Our main slogan was, “No Contract, No Overtime,” because the aerospace industry has always run on a lot of overtime. The workers count on it. It is how they build up their salaries. So, we went around yelling, “No Contract, No Overtime!,” and a few of us actually did it. And the six of us, the five of us really, the five of us who did it the most all got fired, on May 21st of 1984. So, after we got fired, everybody else was pretty terrified, but they did have a walkout on the day after we got fired, and I was here in bed. I was in this bed we are sitting on by because I was just sick. It is awful to be fired. It was a terrible thing to be fired, and I, of course, stood up for it. I kind of expected it. Even though some people thought they would never fire any of us, but I thought they would, and I also thought I would be among the first. As it turns out, I think I actually was the first. They tried to fire a guy from third shift, but he did not show up that night, and so I came in on first shift and they took me to Labor Relations and fired me. And there were three other guys waiting in the lobby. They fired them right after me. And then when the other guy came in for third shift, they fired him. So, they fired five of us that day.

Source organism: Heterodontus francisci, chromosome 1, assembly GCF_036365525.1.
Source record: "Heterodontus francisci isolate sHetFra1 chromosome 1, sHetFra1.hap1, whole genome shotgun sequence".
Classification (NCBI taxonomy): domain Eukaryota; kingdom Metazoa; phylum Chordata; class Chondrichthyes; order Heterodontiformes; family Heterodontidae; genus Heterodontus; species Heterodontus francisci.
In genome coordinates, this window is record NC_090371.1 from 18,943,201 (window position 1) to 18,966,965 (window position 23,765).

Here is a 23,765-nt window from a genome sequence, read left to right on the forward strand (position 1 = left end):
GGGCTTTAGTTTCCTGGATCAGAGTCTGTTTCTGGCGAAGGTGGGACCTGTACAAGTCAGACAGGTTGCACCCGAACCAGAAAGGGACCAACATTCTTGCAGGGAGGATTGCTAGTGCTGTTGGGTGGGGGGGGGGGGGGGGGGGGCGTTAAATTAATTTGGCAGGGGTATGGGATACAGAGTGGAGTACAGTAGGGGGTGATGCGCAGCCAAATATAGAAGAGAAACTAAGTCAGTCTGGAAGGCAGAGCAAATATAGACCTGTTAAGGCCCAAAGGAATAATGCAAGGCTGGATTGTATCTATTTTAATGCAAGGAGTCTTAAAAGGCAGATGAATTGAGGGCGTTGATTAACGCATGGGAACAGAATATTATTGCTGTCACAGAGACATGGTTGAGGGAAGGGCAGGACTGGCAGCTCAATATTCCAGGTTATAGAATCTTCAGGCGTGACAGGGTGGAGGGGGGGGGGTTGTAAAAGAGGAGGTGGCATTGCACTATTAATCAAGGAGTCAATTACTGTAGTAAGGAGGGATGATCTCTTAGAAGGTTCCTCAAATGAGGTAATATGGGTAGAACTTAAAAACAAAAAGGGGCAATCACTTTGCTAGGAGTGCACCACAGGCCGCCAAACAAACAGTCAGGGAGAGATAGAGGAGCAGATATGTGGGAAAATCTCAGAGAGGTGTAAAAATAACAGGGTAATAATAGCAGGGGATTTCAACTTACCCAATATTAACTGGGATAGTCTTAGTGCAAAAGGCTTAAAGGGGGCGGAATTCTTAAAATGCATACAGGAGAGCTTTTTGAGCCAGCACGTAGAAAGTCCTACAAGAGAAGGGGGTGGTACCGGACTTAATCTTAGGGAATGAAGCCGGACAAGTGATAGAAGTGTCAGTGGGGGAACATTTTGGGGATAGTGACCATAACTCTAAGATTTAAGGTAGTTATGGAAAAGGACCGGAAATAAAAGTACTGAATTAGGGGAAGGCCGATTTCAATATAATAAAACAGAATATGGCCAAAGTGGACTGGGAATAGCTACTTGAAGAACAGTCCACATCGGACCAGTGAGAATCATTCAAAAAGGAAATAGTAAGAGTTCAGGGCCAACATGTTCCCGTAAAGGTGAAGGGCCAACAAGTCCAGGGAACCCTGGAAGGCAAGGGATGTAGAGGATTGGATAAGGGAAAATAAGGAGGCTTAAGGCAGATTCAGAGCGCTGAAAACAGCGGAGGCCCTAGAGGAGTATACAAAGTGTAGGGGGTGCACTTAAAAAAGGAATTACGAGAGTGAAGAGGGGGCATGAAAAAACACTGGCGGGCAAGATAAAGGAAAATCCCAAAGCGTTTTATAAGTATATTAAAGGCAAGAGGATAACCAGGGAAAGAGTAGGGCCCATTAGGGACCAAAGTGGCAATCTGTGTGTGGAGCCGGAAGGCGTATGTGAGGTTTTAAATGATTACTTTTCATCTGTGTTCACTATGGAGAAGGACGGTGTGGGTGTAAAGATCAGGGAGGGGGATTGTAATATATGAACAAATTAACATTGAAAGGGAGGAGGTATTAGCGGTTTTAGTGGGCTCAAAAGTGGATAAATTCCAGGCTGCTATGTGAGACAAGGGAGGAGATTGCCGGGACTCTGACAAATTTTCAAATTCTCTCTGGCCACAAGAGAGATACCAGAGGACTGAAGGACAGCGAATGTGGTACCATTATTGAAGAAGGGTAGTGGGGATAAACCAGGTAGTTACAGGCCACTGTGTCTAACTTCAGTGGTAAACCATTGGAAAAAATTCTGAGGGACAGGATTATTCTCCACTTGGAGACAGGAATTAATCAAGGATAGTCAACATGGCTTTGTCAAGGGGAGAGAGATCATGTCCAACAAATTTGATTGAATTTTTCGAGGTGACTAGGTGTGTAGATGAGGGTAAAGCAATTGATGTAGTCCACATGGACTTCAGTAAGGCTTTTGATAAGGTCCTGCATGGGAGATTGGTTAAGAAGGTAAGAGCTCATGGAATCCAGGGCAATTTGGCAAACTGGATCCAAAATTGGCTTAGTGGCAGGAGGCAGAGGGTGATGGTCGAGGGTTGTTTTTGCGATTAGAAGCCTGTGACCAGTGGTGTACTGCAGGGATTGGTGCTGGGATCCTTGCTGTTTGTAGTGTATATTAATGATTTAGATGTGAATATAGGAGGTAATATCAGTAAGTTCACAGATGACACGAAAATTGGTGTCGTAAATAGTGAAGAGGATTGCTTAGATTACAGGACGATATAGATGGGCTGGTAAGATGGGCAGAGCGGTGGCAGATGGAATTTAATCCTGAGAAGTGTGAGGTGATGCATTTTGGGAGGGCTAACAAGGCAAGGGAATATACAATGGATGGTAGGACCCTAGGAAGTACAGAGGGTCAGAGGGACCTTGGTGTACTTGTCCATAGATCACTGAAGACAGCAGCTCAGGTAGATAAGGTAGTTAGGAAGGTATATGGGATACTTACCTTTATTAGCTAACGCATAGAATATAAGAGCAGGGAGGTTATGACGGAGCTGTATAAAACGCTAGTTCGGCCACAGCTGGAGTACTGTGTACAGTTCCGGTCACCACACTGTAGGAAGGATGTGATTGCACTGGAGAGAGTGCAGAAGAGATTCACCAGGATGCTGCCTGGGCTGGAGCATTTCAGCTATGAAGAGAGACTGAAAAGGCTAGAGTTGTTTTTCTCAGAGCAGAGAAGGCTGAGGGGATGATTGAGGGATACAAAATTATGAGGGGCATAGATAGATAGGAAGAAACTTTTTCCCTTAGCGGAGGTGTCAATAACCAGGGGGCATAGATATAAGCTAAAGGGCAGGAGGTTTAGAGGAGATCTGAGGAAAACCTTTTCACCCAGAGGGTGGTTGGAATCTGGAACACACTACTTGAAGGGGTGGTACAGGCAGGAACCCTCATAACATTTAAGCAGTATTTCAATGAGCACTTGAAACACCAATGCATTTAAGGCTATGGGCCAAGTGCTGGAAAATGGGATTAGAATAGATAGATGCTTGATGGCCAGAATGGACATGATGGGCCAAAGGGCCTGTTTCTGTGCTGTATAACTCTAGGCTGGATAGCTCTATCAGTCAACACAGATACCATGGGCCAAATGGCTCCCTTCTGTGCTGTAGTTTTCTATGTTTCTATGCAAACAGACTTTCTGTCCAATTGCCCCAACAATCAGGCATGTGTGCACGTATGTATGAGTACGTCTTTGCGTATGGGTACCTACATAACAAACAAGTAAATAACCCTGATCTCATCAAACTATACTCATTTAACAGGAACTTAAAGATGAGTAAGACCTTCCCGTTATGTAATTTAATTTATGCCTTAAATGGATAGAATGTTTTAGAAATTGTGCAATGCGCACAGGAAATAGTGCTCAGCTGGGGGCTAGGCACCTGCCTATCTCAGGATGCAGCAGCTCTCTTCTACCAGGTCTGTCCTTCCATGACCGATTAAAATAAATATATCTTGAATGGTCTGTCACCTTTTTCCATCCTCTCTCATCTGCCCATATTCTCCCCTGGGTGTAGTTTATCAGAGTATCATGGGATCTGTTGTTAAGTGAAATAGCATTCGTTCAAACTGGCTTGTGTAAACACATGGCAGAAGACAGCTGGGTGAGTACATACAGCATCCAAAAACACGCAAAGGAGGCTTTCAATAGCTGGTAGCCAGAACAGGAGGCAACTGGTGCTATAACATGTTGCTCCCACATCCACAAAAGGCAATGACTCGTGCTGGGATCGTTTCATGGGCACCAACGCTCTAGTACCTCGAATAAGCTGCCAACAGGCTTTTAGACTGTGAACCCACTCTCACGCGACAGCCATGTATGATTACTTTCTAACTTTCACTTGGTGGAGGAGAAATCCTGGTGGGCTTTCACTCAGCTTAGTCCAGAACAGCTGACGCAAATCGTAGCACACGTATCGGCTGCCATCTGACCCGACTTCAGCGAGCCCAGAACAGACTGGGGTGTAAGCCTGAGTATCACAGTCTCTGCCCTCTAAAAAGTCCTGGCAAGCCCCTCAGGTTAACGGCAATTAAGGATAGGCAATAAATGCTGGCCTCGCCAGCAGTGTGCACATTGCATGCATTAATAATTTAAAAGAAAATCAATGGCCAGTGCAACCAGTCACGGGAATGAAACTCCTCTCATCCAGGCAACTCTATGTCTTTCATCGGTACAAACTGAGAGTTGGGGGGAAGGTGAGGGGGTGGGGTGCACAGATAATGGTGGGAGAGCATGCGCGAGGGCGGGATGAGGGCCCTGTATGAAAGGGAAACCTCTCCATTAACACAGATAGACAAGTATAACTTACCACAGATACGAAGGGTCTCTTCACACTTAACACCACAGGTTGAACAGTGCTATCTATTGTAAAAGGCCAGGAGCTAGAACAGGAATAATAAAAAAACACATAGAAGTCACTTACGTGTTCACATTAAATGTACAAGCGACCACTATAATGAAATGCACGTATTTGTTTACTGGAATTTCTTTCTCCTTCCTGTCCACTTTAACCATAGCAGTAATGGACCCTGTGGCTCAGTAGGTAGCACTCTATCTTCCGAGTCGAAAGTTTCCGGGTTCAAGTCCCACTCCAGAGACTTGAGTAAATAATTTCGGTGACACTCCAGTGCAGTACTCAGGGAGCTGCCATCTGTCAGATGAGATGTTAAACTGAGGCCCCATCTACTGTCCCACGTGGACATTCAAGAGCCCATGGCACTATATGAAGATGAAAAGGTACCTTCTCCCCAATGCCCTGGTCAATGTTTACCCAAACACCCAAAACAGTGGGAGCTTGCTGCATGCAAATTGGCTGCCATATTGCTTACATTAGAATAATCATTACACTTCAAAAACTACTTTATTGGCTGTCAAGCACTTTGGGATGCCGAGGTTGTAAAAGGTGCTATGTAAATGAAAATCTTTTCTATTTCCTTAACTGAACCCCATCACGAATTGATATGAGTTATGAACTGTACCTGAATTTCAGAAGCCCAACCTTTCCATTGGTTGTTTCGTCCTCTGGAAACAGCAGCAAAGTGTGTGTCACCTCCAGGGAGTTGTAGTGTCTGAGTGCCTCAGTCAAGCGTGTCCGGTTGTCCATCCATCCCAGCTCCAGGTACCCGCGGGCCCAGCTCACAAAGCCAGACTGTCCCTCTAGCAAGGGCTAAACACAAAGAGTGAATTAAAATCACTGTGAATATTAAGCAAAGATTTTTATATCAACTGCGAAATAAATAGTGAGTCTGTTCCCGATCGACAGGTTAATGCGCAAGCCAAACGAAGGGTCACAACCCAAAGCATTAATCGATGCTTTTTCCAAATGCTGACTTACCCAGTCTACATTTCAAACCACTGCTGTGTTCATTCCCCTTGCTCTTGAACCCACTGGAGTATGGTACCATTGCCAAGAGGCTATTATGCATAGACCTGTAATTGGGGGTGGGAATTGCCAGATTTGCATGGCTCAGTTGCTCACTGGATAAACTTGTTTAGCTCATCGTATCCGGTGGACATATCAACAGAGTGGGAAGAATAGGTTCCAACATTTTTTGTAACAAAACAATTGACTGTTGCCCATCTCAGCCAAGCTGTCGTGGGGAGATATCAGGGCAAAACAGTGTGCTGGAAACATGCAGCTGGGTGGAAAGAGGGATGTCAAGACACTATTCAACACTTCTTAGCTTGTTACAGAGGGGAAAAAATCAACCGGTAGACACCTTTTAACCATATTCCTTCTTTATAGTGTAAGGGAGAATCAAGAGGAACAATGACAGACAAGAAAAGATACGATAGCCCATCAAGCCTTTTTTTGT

The next day there was a big walkout, and the union president called and said, “What are you doing?” And I said, “Well, I am sleeping.” And he said, “Well, you’re supposed to get your ass down here because we are having a rally, you know we had already worked this out, that if anybody got fired, we were all going to walk out.” So, I went to the union hall and sat up on the podium, or sat on the dais with the other guys who had been fired, while the president talked to the people who had walked out. Well, at that time, we had something like five thousand people working in this plant, and the leadership made a really genuinely strong effort to try to get them to walk out. Leadership actually went walking in to the plant telling everybody, “Ok, walk out, put down your tools, come on, come with us!” They only got, and I counted, they only got about three hundred people.